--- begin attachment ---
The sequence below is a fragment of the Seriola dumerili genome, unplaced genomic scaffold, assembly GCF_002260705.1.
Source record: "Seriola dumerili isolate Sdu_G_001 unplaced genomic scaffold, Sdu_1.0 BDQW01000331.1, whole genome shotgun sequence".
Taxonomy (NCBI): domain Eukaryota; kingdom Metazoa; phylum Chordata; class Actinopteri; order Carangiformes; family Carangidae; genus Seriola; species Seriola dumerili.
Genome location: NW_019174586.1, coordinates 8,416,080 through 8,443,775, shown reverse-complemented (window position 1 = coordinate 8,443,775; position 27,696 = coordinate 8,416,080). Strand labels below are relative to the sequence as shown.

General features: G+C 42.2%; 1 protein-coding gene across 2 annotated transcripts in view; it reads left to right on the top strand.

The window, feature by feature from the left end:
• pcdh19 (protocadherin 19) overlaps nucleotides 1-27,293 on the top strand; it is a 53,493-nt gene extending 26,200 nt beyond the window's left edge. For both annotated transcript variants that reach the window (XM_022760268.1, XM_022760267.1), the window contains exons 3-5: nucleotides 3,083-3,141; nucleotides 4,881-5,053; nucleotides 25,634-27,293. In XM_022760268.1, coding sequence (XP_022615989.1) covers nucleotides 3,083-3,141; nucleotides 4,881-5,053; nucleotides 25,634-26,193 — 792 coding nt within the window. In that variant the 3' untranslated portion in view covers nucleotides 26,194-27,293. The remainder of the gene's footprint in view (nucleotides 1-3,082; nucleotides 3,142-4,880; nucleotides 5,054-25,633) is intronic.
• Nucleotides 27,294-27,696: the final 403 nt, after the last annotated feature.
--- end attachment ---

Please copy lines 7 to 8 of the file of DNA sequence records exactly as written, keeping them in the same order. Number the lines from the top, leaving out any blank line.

• pcdh19 (protocadherin 19) overlaps nucleotides 1-27,293 on the top strand; it is a 53,493-nt gene extending 26,200 nt beyond the window's left edge. For both annotated transcript variants that reach the window (XM_022760268.1, XM_022760267.1), the window contains exons 3-5: nucleotides 3,083-3,141; nucleotides 4,881-5,053; nucleotides 25,634-27,293. In XM_022760268.1, coding sequence (XP_022615989.1) covers nucleotides 3,083-3,141; nucleotides 4,881-5,053; nucleotides 25,634-26,193 — 792 coding nt within the window. In that variant the 3' untranslated portion in view covers nucleotides 26,194-27,293. The remainder of the gene's footprint in view (nucleotides 1-3,082; nucleotides 3,142-4,880; nucleotides 5,054-25,633) is intronic.
• Nucleotides 27,294-27,696: the final 403 nt, after the last annotated feature.